NSA Doval Meets US Counterpart To Discuss Counter-Terrorism

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Washington: India’s national security adviser Ajit Doval met with his US counterpart Susan Rice to discuss counter-terrorism cooperation amid a smoke-and-mirror spy spat between India and Pakistan. Doval arrived in Washington ahead of Prime Minister Narendra Modi’s visit here tomorrow for the Nuclear Security Summit, and discussed a raft of issues beyond the primary agenda of the meet.

National security council spokesman Ned Price said they exchanged views on the “prospects for commercial progress this year under US-India civil nuclear Cooperation.” Ambassador Rice also reiterated US support for India’s membership of the Nuclear Suppliers’ Group (NSG) and Missile Technology Control Regime (MTCR), he added.

No such support is forthcoming for Pakistan, whose leaders bailed out of the meeting fearing international pressure on its out-of-control nuclear weapons program. Pakistan’s proxy military rulers sent a low-level bureaucrat for the summit after Islamabad cited the terrorist attack on Lahore for Prime Minister Sharif skipping the meet. The fact that the Lahore attack was directed against Pakistan’s beleaguered minority Christian community has also attracted opprobrium in the U.S.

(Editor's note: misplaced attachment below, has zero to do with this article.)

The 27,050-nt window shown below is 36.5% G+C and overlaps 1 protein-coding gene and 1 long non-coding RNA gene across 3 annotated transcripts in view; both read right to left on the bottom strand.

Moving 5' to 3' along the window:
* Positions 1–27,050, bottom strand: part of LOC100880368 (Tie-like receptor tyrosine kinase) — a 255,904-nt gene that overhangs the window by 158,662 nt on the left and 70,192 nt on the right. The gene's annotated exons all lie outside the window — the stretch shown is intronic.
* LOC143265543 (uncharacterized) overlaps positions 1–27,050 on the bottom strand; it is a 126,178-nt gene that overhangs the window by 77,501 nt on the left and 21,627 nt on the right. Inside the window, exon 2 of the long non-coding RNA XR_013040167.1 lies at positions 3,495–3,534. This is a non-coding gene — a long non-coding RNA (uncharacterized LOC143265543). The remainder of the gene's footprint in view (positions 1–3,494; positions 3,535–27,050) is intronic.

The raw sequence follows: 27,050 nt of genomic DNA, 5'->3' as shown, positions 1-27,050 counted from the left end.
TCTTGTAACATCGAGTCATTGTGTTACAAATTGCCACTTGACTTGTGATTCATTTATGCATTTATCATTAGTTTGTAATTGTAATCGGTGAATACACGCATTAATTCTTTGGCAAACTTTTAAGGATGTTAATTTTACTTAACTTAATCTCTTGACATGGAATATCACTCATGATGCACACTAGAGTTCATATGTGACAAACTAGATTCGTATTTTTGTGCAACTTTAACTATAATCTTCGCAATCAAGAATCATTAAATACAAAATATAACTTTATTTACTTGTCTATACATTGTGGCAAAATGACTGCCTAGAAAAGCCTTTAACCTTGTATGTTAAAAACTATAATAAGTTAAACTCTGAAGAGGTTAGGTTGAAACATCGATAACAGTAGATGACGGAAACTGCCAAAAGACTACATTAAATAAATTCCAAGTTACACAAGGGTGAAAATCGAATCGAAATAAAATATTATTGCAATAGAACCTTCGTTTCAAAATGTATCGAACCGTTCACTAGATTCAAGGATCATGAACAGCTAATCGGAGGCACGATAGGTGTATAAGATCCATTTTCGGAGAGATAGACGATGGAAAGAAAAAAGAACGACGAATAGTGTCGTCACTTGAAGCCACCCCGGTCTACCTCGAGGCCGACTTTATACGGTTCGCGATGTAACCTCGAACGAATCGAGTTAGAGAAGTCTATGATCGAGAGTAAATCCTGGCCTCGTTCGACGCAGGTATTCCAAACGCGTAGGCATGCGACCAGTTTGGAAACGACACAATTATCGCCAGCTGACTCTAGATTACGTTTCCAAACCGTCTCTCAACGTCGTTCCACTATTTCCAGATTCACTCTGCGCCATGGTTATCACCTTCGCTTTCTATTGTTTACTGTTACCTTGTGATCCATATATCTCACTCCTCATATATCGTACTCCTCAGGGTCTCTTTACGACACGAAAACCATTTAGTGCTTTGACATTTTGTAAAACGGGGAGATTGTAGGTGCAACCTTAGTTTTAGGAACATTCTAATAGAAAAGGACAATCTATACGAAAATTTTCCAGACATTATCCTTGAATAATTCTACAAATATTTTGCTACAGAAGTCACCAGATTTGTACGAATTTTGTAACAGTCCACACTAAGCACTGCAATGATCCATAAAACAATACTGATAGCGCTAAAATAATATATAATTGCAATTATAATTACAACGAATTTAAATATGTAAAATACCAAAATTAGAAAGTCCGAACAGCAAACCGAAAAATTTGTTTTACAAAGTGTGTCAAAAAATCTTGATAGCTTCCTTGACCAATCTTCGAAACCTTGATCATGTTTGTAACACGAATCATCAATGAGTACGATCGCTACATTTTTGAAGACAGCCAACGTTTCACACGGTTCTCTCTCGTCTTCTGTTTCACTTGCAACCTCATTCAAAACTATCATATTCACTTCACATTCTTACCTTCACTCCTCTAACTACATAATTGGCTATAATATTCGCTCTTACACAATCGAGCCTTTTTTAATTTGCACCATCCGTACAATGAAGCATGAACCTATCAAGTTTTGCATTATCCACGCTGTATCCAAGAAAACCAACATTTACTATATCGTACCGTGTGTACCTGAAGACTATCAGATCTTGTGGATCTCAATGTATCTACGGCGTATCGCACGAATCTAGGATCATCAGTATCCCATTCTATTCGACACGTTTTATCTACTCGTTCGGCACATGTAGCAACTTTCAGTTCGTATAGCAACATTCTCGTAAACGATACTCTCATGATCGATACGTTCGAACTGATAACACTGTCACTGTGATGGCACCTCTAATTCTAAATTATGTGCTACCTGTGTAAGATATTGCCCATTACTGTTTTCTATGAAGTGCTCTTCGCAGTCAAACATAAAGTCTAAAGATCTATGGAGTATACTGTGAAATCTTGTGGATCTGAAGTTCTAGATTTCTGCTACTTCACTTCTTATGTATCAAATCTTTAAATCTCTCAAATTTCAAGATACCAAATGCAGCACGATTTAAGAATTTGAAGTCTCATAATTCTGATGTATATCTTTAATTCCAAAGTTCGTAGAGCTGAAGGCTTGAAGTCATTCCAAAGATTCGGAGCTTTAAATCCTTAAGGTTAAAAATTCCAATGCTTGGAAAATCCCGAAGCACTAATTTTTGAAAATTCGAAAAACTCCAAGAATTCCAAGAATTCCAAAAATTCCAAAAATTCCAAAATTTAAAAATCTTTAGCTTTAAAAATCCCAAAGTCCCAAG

But in a bizarre twist to the story, Pakistani military wheeled out an alleged Indian spy purportedly operating in Balochistan to paper over the crisis in Islamabad and Lahore, both in ferment as extremists gain ascendency.

The two sides made no reference to the spy spat, but significantly, the White House NSC statement said Rice and Doval “discussed U.S-India counter-terrorism operation, including against Lashkar-e-Taiba and Jaish-e-Mohammed,” the two terrorist groups long sponsored by the Pakistani military which now professes to fight against terrorist groups.

“Ambassador Rice and NSA Doval exchanged views on the terrorist threat posed by ISIL in the region and the importance of combatting the ideology that fuels such groups,” the NSC statement said. Pakistan’s state-mandated ideology, backed by constitutional statutes, actively disenfranchises minorities and promotes hatred against them. The country’s capital Islamabad has been under siege for the past two days from extremists who regard Mumtaz Qadri, who was hanged for murdering a prominent politician who he believed supported blasphemy.